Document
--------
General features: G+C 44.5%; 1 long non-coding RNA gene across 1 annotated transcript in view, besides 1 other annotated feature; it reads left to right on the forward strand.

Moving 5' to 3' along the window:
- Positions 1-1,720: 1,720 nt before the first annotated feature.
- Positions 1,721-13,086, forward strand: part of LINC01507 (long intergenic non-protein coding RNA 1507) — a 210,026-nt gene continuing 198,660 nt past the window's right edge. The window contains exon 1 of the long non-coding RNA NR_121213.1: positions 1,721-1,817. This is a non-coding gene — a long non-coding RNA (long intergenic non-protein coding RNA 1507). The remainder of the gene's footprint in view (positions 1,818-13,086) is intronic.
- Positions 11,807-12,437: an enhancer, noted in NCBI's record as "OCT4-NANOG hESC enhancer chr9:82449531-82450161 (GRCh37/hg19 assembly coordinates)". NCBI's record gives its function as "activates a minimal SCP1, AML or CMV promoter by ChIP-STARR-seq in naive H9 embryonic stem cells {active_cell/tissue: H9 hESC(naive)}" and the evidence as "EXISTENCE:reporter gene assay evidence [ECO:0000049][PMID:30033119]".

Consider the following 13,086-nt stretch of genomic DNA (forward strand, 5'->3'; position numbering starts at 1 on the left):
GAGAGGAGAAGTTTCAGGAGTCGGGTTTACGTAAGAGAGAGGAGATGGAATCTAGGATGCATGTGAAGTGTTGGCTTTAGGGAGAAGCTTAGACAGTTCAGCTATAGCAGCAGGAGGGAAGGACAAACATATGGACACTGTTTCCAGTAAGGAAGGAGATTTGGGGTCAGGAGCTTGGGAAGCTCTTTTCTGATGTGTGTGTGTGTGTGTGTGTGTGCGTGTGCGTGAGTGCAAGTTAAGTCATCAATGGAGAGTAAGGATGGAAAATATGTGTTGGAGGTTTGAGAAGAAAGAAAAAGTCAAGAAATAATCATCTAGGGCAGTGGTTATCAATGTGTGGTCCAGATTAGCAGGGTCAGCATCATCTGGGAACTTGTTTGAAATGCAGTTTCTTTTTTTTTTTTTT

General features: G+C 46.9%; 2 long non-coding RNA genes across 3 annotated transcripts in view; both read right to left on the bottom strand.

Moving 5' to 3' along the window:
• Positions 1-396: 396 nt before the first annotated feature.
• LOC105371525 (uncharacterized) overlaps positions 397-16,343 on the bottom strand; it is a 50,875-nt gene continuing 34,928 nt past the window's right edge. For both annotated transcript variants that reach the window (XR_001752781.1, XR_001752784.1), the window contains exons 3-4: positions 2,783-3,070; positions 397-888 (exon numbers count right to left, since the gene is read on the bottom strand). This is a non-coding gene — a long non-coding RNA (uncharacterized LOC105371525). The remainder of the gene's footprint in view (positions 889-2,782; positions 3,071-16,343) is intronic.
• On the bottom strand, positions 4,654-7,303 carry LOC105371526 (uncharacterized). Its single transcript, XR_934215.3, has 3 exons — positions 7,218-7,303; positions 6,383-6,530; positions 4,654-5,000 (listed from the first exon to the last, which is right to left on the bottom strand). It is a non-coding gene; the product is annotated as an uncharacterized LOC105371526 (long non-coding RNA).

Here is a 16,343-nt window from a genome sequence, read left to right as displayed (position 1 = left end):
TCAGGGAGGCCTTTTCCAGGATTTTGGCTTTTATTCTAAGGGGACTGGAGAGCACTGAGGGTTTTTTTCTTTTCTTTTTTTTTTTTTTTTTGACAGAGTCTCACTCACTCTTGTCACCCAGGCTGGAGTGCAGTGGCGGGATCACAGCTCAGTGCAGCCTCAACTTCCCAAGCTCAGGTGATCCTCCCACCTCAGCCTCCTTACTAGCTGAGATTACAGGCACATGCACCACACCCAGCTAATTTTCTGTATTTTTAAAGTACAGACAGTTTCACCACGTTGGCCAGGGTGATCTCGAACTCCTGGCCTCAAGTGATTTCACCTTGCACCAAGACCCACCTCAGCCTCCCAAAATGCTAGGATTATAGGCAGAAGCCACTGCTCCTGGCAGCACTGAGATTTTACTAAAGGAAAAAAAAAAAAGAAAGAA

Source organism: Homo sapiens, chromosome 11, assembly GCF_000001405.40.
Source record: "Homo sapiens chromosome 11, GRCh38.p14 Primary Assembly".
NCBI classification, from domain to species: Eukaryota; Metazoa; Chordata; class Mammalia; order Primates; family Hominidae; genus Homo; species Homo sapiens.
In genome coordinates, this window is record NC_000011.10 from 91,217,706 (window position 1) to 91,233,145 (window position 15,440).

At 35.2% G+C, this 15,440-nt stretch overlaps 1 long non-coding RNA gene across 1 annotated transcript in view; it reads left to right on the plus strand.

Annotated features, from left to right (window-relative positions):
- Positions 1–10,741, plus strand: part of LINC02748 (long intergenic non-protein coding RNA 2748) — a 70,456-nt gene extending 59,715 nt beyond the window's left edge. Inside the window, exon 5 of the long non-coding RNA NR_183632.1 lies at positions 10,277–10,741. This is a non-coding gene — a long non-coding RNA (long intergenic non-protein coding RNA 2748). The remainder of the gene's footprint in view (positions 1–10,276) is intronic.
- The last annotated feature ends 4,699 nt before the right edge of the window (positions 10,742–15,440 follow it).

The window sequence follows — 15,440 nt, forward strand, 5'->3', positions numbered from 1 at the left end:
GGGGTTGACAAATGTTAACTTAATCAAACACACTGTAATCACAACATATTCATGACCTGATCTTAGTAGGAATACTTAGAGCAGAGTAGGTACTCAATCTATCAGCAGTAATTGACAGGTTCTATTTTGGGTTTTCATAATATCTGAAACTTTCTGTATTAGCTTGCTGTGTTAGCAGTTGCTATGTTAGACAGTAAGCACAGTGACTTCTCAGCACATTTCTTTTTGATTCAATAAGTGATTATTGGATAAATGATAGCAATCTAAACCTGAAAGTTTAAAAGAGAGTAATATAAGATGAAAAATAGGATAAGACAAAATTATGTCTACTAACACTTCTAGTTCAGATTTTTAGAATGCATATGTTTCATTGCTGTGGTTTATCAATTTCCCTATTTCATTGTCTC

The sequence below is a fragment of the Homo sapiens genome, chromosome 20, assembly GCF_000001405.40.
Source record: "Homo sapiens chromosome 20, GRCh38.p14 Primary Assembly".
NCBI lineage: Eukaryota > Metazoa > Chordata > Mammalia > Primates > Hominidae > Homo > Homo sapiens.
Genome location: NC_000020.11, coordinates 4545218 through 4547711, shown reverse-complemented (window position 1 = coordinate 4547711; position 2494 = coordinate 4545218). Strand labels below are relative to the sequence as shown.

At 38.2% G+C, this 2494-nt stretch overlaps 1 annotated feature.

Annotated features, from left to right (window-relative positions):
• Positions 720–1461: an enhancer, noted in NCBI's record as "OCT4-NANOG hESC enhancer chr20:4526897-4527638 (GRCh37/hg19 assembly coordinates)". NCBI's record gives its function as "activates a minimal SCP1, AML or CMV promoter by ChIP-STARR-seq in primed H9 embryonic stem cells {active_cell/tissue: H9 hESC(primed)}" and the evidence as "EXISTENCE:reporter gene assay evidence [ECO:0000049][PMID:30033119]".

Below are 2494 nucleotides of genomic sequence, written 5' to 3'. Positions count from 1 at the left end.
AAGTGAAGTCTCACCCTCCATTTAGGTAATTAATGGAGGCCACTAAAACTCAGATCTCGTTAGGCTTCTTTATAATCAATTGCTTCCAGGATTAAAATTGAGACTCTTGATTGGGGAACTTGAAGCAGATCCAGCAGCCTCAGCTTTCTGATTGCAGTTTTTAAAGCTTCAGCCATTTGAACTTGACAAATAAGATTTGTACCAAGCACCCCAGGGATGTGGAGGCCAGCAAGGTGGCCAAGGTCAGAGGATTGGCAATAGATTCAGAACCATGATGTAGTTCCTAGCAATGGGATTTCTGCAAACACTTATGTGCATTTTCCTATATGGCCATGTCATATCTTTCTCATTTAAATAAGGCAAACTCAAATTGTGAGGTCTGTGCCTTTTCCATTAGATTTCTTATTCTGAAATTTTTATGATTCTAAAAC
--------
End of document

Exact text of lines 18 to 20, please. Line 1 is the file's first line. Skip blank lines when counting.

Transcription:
In genome coordinates, this window is record NC_000011.10 from 91,217,706 (window position 1) to 91,233,145 (window position 15,440).

At 35.2% G+C, this 15,440-nt stretch overlaps 1 long non-coding RNA gene across 1 annotated transcript in view; it reads left to right on the plus strand.

Annotated features, from left to right (window-relative positions):